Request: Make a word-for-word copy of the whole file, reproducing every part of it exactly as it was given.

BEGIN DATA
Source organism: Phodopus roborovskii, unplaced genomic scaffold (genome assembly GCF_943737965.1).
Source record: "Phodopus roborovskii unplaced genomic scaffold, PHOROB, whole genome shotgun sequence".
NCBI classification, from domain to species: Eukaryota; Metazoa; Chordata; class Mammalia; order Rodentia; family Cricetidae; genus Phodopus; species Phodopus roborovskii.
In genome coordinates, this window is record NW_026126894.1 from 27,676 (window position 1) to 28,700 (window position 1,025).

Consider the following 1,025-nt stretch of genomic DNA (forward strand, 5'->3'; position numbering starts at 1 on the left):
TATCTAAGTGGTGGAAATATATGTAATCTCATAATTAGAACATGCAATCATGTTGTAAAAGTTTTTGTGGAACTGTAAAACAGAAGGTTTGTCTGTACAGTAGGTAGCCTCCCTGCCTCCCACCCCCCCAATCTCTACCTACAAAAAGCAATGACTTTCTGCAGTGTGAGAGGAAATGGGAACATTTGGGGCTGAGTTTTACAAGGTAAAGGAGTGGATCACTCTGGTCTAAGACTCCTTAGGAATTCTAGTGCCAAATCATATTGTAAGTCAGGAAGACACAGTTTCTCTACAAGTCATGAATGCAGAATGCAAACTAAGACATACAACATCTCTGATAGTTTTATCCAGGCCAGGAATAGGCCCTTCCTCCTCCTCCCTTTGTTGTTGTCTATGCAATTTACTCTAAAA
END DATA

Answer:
Source organism: Phodopus roborovskii, unplaced genomic scaffold (genome assembly GCF_943737965.1).
Source record: "Phodopus roborovskii unplaced genomic scaffold, PHOROB, whole genome shotgun sequence".
NCBI classification, from domain to species: Eukaryota; Metazoa; Chordata; class Mammalia; order Rodentia; family Cricetidae; genus Phodopus; species Phodopus roborovskii.
In genome coordinates, this window is record NW_026126894.1 from 27,676 (window position 1) to 28,700 (window position 1,025).

Consider the following 1,025-nt stretch of genomic DNA (forward strand, 5'->3'; position numbering starts at 1 on the left):
TATCTAAGTGGTGGAAATATATGTAATCTCATAATTAGAACATGCAATCATGTTGTAAAAGTTTTTGTGGAACTGTAAAACAGAAGGTTTGTCTGTACAGTAGGTAGCCTCCCTGCCTCCCACCCCCCCAATCTCTACCTACAAAAAGCAATGACTTTCTGCAGTGTGAGAGGAAATGGGAACATTTGGGGCTGAGTTTTACAAGGTAAAGGAGTGGATCACTCTGGTCTAAGACTCCTTAGGAATTCTAGTGCCAAATCATATTGTAAGTCAGGAAGACACAGTTTCTCTACAAGTCATGAATGCAGAATGCAAACTAAGACATACAACATCTCTGATAGTTTTATCCAGGCCAGGAATAGGCCCTTCCTCCTCCTCCCTTTGTTGTTGTCTATGCAATTTACTCTAAAA